U.S.-Canada Partner on Agroforestry
Landowners aiming to boost productivity while enhancing the environment may have new resources.
Published: Apr 18, 2012
USDA and Canada's Department of Agriculture and Agri-Food have entered into a partnership to promote agroforestry to help landowners improve water quality, control soil erosion and boost their production.
In a press statement issued Tuesday, Secretary of Agriculture Tom Vilsack says: "We support agroforestry as a land management approach because it helps landowners achieve certain natural resource goals, such as clean water and productive soils. But it does much more. Clean water is a precious natural resource, and America's economic success is directly related to a continuous and abundant supply of clean water."
U.S.-CANADA PARTNERSHIP: Agroforestry gets a lift from new agreement.The Memorandum of Understanding establishing the partnership will allow USDA's National Agroforestry Center - jointly sponsored by the U.S. Forest Service and the Natural Resource Conservation Service - and Canada's Agri-Environment Service Branch's Agroforestry Development Centre to collaborate on research and development, including the advancement of agroforestry science and tools for climate change mitigation and adaption in temperate North America.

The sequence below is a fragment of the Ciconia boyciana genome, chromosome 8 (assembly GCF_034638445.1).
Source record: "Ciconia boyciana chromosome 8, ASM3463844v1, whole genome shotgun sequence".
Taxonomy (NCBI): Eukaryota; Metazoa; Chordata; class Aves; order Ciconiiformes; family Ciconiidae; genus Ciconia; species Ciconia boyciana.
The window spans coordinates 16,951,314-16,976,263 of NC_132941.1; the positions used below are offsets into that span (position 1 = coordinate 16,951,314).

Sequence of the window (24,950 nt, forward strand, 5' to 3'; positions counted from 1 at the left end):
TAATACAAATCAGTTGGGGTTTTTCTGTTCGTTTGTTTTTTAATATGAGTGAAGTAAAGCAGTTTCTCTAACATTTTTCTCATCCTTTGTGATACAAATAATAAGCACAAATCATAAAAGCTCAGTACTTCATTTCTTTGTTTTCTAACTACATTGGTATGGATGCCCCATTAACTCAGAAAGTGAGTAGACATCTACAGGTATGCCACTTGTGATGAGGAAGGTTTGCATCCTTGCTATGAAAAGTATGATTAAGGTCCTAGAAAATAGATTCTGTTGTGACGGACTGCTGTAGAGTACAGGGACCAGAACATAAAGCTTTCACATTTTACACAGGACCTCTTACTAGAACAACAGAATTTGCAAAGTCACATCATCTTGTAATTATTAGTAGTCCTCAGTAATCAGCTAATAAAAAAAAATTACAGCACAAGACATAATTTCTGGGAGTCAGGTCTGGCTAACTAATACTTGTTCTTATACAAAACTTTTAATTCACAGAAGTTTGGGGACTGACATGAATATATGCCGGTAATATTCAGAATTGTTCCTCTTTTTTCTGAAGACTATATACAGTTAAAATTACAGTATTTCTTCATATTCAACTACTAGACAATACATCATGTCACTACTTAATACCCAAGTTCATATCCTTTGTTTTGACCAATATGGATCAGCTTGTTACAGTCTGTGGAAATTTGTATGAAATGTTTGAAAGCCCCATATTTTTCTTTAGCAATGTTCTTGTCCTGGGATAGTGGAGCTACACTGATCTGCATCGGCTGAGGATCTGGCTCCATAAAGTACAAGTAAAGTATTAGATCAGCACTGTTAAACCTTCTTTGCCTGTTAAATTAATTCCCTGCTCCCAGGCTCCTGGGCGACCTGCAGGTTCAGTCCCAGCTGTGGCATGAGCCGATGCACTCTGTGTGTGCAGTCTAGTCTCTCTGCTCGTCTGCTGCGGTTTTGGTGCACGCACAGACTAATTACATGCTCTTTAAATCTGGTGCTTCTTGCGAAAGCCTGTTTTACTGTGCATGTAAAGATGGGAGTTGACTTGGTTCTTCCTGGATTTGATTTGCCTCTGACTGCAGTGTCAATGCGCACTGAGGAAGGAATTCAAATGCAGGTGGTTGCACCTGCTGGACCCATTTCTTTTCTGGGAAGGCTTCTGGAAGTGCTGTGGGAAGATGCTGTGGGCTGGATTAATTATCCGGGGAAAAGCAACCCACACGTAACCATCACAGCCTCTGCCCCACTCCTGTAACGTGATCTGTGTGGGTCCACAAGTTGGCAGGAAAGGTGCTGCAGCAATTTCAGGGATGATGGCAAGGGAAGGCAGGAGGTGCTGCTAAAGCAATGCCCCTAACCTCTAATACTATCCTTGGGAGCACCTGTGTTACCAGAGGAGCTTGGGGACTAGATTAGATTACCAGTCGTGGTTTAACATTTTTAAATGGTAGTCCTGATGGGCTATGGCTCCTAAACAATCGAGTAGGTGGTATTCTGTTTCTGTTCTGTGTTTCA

The two centers will also support the Global Research Alliance on Agriculture Greenhouse Gases, of which both countries are members.
"Canada and the U.S. have a strong relationship with regards to many aspects of the agricultural sector," said Canada's Agriculture Minister Gerry Ritz. "I'm pleased that we can now add agroforestry to that growing list, as agroforestry is an area that is not only good for the environment, but also for our farmers' bottom lines."
Agroforestry practices range from traditional windbreaks protecting soil, crops and livestock to emerging science-based practices that protect water and air quality and help boost landowner profits. Agroforestry practices can serve multiple purposes. For example, pine trees can shelter grazing cattle and also produce a sellable crop. Those same trees also serve as filters between crops and sources of water; store carbon; reduce noise and erosion; and provide food, shelter, nesting and travel corridors for wildlife.
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Tagged: usda, livestock, department of agriculture, land management